First-ever picture of a black hole unveiled

Using a telescope the size of the planet, astronomers have captured the first image of this space oddity. Here's why that matters.

By Nadia Drake
Published 10 Apr 2019, 15:29 BST
"We have seen what we thought was un-seeable. And we took a picture." Shep Doeleman, director ...
"We have seen what we thought was un-seeable. And we took a picture." Shep Doeleman, director of the Event Horizon Telescope collaboration.
Photograph by Event Horizon Telescope Collaboration

More than 50 million light-years away, in the heart of a giant elliptical galaxy called Messier 87, a gargantuan beast is devouring anything that strays too near. Stars, planets, gas, and dust—not even light escapes the monster’s grasp once it crosses a threshold called the event horizon.

Today, scientists unveiled an image of that object, a supermassive black hole containing the same mass as 6.5 billion suns. Resembling a circular void surrounded by a lopsided ring of light, this landmark image is the world’s first glimpse of a black hole’s silhouette, a picture that creeps right up to the inescapable edge of the black hole’s maw.

The new image is the stunning achievement of the Event Horizon Telescope project, a global collaboration of more than 200 scientists using an array of observatories scattered around the world, from Hawaii to the South Pole. Combined, this array acts like a telescope the size of Earth, and it was able to collect more than a petabyte of data while staring at M87’s black hole in April 2017. It then took two years for scientists to assemble the mugshot.

Before now, humans could only see indirect evidence that black holes even existed by looking for stars that seemed to orbit bizarre objects, by capturing radiation from the superheated matter swirling into them, or by seeing the extremely energetic jets of particles launched from their tumultuous environments. (Recently, astronomers caught their first glimpse of what seems to be a star becoming a black hole.)

The night sky glimmers over the 66 radio antennas of the Atacama Large Millimetre/sub-millimeter Array (ALMA), one of the main elements in the Event Horizon Telescope network.
Photograph by Babak Tafreshi

“We’ve been studying black holes for so long that sometimes it’s easy to forget that none of us has ever seen one,” National Science Foundation director France Cordova said today during a press conference announcing the team’s achievement, held at the National Press Club in Washington, D.C.

“We are delighted to be able to report to you today that we have seen what we thought was unseeable,” added project director Shep Doeleman of the Harvard-Smithsonian Institute for Astrophysics. “What you are seeing is evidence of an event horizon … we now have visual evidence of a black hole.”

Six papers published today in the Astrophysical Journal Letters describe the observational tour de force, the process of achieving it, and the details that the image reveals. One of the chief takeaways is a more direct calculation of the black hole’s mass, which tracks closely with estimates derived from the motion of orbiting stars. The data also offer some hints about how some supermassive black holes manage to unleash gargantuan jets of particles traveling at near light-speed.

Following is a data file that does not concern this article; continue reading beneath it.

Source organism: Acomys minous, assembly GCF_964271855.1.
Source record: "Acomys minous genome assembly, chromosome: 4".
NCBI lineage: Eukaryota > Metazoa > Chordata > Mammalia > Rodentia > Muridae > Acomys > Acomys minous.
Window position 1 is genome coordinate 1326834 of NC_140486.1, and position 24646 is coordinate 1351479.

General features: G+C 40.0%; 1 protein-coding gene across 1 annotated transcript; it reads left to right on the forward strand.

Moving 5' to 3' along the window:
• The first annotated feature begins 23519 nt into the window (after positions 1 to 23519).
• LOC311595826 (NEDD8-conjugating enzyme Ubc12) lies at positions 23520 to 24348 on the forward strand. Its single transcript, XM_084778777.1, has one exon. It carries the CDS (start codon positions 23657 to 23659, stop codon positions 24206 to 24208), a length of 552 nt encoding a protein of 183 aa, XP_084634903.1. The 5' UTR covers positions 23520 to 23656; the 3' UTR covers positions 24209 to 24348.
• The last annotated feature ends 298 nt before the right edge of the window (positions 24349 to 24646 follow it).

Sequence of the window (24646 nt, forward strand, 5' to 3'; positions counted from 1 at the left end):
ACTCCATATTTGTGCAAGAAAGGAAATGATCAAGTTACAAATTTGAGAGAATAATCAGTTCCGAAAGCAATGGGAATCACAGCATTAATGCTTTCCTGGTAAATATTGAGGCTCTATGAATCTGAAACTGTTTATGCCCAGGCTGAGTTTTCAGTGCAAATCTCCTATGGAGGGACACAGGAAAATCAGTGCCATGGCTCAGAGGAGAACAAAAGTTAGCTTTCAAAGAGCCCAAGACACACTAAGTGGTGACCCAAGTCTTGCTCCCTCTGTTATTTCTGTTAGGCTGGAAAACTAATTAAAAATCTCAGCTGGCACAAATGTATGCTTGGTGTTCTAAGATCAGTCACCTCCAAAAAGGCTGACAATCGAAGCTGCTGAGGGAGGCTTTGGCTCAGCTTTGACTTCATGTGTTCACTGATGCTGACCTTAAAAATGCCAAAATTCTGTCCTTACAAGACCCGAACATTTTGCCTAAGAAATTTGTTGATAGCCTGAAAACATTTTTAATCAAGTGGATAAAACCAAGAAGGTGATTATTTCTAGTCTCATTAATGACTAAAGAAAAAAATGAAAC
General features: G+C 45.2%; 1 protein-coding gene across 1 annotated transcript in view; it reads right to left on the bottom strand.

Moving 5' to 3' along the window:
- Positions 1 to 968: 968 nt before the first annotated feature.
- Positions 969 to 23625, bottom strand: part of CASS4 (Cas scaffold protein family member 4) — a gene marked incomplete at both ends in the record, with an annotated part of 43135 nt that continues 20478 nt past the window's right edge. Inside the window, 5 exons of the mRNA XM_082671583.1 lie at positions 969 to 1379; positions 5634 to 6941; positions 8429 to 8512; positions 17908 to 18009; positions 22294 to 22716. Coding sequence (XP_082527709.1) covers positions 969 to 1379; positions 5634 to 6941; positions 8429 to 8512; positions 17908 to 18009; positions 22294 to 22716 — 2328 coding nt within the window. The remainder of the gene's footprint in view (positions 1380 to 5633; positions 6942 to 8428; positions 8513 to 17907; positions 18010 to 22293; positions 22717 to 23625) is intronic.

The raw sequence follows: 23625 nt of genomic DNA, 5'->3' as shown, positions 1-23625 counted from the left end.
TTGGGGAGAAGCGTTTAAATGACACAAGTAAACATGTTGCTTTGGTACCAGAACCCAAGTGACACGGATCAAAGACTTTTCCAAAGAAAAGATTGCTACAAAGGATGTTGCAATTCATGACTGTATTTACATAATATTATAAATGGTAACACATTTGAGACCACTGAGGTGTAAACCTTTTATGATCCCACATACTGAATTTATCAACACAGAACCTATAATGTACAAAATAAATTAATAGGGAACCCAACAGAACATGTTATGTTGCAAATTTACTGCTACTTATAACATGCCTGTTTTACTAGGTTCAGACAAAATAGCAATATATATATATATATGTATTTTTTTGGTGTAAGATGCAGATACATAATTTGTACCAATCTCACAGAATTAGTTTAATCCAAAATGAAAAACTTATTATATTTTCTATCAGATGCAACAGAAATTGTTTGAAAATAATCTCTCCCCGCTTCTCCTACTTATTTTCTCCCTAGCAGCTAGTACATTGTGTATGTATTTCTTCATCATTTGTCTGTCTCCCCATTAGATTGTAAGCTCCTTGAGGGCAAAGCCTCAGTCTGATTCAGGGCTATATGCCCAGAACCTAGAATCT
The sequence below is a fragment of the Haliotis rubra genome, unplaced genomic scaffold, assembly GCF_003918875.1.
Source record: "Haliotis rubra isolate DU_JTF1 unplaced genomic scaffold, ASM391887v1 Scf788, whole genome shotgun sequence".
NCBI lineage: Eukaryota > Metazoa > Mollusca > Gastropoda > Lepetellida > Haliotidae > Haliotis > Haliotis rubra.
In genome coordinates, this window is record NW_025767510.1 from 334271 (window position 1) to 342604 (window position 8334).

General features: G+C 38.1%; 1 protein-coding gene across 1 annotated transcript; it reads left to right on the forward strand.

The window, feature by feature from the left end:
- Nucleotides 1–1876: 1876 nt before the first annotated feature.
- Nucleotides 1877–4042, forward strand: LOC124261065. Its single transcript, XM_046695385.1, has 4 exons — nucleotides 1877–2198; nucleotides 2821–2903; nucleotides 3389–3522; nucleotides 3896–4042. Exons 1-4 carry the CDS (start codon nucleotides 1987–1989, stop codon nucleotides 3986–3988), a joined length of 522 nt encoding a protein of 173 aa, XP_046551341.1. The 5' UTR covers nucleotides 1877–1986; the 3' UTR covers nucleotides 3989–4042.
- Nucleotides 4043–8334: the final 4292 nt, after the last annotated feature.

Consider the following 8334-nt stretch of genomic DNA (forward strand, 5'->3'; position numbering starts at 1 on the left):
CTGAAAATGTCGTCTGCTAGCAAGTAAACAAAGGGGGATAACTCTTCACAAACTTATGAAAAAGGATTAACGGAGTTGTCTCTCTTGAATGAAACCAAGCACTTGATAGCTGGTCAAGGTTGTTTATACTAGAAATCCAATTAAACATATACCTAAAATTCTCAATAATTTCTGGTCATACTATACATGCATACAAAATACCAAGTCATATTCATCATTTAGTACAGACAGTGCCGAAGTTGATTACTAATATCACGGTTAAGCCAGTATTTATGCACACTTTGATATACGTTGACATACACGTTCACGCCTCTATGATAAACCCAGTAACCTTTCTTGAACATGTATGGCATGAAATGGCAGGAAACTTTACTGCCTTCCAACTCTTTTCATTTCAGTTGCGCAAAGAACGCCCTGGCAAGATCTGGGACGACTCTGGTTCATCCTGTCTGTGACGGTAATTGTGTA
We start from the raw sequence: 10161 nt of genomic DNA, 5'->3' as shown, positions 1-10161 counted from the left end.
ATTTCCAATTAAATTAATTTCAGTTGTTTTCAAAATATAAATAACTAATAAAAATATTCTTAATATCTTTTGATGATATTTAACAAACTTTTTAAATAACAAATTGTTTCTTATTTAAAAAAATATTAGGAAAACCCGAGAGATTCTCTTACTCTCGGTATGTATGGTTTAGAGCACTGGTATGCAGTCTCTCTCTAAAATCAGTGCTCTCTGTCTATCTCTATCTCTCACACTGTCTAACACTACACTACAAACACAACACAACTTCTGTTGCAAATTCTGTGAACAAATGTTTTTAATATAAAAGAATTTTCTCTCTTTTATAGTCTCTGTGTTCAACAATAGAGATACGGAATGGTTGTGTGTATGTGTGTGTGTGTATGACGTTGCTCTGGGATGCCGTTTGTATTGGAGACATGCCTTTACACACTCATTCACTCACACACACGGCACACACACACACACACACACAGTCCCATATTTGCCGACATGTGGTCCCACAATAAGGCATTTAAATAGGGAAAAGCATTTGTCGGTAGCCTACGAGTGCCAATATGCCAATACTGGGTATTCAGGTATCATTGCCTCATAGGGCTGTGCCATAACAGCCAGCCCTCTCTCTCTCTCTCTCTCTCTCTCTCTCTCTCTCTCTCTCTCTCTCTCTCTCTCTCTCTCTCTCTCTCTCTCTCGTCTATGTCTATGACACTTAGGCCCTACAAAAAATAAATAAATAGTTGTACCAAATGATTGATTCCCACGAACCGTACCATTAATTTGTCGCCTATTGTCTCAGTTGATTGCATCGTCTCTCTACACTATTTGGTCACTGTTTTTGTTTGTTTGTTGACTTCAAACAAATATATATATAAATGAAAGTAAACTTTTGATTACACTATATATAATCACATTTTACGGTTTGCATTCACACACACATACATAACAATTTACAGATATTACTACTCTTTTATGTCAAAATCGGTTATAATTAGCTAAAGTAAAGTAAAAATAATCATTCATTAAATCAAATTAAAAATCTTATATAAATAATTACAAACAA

“It’s truly remarkable, it’s almost humbling in a certain way,” Doeleman says. “Nature has conspired to let us see something we thought was invisible.”

Orange on the moon

The Event Horizon Telescope initially set out to snag an image of the supermassive black hole at the core of our galaxy, the Milky Way. Called Sagittarius A*, that black hole is relatively puny compared to M87, containing the mass of just four million suns. Because M87 is one of the nearest, biggest black holes, the team also decided to aim the telescope there, hoping to eventually compare the two bruisers.

Seeing into the heart of our galaxy turned out to be a bit more complicated than staring down the barrel of a black hole in the next galaxy cluster over, which is why M87’s portrait is out first.

Rather than being a single snapshot, like the many spectacular photos taken by the Hubble Space Telescope, the EHT‘s image is the product of a process called interferometry, which combines observations from multiple telescopes into one image. When separate dishes simultaneously observe the same target, scientists can collate the observations and “see” an object as though they’re using one giant dish that spans the distance between those telescopes.

To resolve these supermassive black holes—which are tiny compared to their surrounding galaxies—the consortium needed to harness the power of radio telescopes all over the planet. In the end, six observatories in Mexico, Hawaii, Arizona, Chile, and Spain aimed their eyes into sky and stared at M87, which is the biggest galaxy in the center of the Virgo cluster. Functioning as one Earth-sized telescope, the network can resolve objects just one-ten thousandth the angular size of what Hubble can see.

“What we’re trying to image is really, really small on the sky,” says Caltech’s Katie Bouman, a member of the EHT imaging team. “It’s about the same size as if you were trying to take a picture of an orange on the moon.”

For several days, the team observed M87 in short radio wavelengths, because radio waves can pierce the murky shrouds of dust and gas surrounding galactic centers. During that observing run, which also included targets other than M87, the team gathered so much data -- five petabytes—that the only reasonable way to transfer it was by shipping actual hard drives, rather than sending it digitally.

Then, because combining observations from different observatories is no simple task, four teams processed the data independently, using different algorithms and testing it against different models. In the end, the images each team produced were very similar, suggesting that the observations are robust and that the final snapshot is the most accurate possible. To be sure, it looks almost indistinguishable from simulations the team had produced in the years leading up to its release.